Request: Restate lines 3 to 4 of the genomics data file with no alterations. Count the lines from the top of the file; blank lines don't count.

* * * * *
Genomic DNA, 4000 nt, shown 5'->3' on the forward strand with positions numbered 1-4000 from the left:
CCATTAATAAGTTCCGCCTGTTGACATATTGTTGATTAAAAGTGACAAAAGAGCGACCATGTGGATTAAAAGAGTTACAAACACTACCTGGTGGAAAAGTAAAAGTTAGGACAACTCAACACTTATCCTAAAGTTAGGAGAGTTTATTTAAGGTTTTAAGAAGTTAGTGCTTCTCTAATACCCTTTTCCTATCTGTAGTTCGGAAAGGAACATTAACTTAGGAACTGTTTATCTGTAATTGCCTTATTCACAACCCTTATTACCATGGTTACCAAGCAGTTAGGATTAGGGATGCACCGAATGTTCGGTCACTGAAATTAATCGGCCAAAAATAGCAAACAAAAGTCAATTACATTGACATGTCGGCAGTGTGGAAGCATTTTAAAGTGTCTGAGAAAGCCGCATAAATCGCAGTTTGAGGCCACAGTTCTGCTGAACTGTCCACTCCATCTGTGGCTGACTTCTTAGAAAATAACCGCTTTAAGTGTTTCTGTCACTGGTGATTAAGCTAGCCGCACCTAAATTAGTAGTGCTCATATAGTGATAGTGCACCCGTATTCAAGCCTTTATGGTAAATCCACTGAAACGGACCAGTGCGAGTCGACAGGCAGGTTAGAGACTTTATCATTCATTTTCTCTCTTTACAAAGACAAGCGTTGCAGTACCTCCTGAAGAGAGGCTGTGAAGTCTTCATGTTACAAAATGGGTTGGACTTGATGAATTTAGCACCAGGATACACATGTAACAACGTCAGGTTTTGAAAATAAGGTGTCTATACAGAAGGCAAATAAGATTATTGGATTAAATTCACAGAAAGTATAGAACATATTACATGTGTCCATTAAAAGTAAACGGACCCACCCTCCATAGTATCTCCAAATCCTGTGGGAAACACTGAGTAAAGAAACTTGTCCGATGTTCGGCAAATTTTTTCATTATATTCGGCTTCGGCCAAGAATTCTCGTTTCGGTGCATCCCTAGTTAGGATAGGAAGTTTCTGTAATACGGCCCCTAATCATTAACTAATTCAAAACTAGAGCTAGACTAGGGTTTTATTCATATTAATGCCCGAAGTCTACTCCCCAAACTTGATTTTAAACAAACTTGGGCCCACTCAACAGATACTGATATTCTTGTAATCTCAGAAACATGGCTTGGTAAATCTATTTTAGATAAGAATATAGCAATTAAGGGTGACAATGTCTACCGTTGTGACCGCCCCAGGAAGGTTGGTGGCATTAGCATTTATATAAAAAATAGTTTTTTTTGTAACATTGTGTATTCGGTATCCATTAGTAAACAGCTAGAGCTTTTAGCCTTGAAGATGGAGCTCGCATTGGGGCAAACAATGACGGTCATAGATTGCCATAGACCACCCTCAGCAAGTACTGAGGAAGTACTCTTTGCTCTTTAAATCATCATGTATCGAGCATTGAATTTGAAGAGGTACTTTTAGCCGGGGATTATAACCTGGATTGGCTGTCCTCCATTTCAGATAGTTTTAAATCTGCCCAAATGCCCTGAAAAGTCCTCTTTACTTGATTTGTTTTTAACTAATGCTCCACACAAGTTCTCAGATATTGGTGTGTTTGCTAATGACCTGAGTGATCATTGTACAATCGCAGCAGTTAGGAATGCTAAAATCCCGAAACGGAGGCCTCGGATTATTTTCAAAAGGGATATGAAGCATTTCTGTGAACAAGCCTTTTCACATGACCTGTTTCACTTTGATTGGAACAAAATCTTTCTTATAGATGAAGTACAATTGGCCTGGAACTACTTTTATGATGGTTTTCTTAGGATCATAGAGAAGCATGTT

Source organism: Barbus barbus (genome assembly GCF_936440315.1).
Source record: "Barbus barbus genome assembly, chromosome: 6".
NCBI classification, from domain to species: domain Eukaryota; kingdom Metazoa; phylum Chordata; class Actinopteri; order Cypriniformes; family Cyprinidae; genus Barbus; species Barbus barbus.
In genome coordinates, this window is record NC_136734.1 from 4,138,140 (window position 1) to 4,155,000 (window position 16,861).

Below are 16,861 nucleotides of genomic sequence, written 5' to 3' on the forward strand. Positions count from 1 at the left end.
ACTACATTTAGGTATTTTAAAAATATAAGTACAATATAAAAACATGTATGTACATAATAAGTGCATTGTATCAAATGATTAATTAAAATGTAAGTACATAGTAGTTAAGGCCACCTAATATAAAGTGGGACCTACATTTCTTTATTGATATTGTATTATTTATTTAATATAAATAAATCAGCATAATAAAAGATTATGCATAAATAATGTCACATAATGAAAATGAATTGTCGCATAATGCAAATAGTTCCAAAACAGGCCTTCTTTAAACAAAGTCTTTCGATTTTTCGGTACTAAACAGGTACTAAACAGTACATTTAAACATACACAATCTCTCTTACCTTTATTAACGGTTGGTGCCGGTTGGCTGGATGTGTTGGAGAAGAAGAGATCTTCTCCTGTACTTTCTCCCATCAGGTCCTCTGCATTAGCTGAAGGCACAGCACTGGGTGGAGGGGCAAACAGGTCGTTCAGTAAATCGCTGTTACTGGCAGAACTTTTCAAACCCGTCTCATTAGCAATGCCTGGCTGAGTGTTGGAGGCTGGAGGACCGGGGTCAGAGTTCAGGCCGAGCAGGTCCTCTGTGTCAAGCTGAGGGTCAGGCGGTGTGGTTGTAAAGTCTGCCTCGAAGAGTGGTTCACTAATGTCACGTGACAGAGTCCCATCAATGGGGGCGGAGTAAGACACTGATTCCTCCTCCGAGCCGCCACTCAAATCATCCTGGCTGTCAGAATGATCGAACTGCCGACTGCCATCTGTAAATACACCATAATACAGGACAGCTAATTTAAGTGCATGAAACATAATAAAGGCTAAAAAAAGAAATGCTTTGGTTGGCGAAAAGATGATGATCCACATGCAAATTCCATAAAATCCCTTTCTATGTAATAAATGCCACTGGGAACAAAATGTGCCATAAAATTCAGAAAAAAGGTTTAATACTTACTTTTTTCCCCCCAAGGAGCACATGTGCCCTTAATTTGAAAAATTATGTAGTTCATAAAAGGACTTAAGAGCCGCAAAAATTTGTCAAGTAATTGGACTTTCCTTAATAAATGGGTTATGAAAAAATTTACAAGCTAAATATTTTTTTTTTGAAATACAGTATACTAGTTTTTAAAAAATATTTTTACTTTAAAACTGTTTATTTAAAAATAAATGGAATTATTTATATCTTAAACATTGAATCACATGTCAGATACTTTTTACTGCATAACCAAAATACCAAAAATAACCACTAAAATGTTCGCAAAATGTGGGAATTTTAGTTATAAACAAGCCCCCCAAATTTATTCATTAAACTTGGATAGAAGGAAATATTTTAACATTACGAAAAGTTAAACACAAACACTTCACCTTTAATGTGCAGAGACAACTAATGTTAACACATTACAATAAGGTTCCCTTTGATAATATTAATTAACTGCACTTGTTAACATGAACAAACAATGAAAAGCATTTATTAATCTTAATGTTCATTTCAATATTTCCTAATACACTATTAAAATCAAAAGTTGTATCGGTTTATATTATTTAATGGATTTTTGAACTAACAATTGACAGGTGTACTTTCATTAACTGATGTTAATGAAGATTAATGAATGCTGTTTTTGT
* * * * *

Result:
Source organism: Barbus barbus (genome assembly GCF_936440315.1).
Source record: "Barbus barbus genome assembly, chromosome: 6".